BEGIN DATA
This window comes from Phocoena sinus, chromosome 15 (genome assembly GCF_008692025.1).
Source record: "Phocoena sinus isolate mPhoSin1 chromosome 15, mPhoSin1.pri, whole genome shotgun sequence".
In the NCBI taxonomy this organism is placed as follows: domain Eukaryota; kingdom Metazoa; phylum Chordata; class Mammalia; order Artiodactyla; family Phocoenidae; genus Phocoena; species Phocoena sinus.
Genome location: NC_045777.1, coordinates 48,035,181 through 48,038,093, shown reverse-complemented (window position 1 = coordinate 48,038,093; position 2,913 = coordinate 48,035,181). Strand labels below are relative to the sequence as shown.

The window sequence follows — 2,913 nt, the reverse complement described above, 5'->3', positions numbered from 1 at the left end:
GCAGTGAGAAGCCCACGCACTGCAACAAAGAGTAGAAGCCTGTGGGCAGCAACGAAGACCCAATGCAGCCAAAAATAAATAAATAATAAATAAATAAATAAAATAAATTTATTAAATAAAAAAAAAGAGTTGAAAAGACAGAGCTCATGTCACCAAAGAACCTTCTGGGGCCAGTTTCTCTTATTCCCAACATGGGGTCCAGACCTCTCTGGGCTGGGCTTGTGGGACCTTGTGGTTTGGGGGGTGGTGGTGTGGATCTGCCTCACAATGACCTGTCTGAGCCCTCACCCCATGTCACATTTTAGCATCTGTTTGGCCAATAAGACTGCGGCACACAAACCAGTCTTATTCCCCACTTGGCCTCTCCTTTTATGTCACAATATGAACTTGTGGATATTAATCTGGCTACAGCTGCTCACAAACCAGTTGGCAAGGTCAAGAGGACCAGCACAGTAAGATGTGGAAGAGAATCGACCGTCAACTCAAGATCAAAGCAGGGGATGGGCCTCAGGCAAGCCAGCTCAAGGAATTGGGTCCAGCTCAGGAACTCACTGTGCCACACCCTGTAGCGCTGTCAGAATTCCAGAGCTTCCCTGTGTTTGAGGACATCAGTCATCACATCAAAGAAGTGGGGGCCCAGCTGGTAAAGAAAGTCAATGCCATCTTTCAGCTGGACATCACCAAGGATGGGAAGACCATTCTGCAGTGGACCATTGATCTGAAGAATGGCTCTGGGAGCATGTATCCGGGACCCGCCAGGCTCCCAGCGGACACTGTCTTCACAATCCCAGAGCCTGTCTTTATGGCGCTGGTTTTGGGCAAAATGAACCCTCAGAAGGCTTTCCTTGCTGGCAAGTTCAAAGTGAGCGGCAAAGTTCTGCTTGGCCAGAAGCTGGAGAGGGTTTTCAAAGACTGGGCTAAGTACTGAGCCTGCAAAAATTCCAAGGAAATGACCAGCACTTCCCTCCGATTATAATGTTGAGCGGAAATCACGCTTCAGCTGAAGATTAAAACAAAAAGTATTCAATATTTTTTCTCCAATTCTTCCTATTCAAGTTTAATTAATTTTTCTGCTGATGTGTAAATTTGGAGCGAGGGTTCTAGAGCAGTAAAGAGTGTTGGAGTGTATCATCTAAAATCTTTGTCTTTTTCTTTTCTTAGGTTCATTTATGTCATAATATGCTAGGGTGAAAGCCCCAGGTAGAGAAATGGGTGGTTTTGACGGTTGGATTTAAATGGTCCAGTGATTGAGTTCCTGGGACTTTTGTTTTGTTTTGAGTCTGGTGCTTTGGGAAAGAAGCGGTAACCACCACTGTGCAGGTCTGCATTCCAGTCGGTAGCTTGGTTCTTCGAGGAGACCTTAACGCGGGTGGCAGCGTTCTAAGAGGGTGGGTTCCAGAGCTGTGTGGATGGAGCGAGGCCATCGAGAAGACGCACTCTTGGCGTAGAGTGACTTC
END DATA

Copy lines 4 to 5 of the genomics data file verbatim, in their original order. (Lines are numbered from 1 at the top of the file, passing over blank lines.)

Genome location: NC_045777.1, coordinates 48,035,181 through 48,038,093, shown reverse-complemented (window position 1 = coordinate 48,038,093; position 2,913 = coordinate 48,035,181). Strand labels below are relative to the sequence as shown.

The window sequence follows — 2,913 nt, the reverse complement described above, 5'->3', positions numbered from 1 at the left end: